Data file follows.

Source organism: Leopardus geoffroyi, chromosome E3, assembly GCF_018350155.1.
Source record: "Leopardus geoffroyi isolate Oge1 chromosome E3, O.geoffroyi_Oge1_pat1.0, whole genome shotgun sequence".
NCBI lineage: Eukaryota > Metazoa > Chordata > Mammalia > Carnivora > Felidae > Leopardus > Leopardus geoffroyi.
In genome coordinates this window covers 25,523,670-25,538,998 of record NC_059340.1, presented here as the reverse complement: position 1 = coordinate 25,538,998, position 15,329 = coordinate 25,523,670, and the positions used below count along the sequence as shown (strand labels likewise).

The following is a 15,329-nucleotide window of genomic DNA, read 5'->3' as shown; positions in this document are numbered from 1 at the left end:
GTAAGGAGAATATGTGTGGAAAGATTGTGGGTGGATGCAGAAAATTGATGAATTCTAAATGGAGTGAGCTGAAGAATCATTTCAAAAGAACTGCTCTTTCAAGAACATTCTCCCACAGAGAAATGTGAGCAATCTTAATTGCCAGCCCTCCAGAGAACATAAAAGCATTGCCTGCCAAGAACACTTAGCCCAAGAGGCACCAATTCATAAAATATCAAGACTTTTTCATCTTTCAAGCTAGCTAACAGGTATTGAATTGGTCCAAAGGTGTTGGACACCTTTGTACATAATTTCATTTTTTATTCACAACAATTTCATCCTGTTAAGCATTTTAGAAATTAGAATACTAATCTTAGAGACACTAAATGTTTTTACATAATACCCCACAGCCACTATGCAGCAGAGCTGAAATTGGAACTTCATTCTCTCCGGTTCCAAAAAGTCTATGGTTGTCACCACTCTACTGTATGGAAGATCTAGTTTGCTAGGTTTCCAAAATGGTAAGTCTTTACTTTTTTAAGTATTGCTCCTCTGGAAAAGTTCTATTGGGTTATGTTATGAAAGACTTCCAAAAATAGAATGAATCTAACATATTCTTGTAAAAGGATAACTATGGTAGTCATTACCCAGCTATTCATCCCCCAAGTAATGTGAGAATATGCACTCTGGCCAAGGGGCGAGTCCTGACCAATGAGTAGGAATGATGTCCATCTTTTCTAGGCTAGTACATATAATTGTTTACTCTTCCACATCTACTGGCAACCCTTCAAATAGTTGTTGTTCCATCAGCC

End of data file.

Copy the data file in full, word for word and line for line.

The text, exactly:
Source organism: Leopardus geoffroyi, chromosome E3, assembly GCF_018350155.1.
Source record: "Leopardus geoffroyi isolate Oge1 chromosome E3, O.geoffroyi_Oge1_pat1.0, whole genome shotgun sequence".
NCBI lineage: Eukaryota > Metazoa > Chordata > Mammalia > Carnivora > Felidae > Leopardus > Leopardus geoffroyi.
In genome coordinates this window covers 25,523,670-25,538,998 of record NC_059340.1, presented here as the reverse complement: position 1 = coordinate 25,538,998, position 15,329 = coordinate 25,523,670, and the positions used below count along the sequence as shown (strand labels likewise).

The following is a 15,329-nucleotide window of genomic DNA, read 5'->3' as shown; positions in this document are numbered from 1 at the left end:
GTAAGGAGAATATGTGTGGAAAGATTGTGGGTGGATGCAGAAAATTGATGAATTCTAAATGGAGTGAGCTGAAGAATCATTTCAAAAGAACTGCTCTTTCAAGAACATTCTCCCACAGAGAAATGTGAGCAATCTTAATTGCCAGCCCTCCAGAGAACATAAAAGCATTGCCTGCCAAGAACACTTAGCCCAAGAGGCACCAATTCATAAAATATCAAGACTTTTTCATCTTTCAAGCTAGCTAACAGGTATTGAATTGGTCCAAAGGTGTTGGACACCTTTGTACATAATTTCATTTTTTATTCACAACAATTTCATCCTGTTAAGCATTTTAGAAATTAGAATACTAATCTTAGAGACACTAAATGTTTTTACATAATACCCCACAGCCACTATGCAGCAGAGCTGAAATTGGAACTTCATTCTCTCCGGTTCCAAAAAGTCTATGGTTGTCACCACTCTACTGTATGGAAGATCTAGTTTGCTAGGTTTCCAAAATGGTAAGTCTTTACTTTTTTAAGTATTGCTCCTCTGGAAAAGTTCTATTGGGTTATGTTATGAAAGACTTCCAAAAATAGAATGAATCTAACATATTCTTGTAAAAGGATAACTATGGTAGTCATTACCCAGCTATTCATCCCCCAAGTAATGTGAGAATATGCACTCTGGCCAAGGGGCGAGTCCTGACCAATGAGTAGGAATGATGTCCATCTTTTCTAGGCTAGTACATATAATTGTTTACTCTTCCACATCTACTGGCAACCCTTCAAATAGTTGTTGTTCCATCAGCC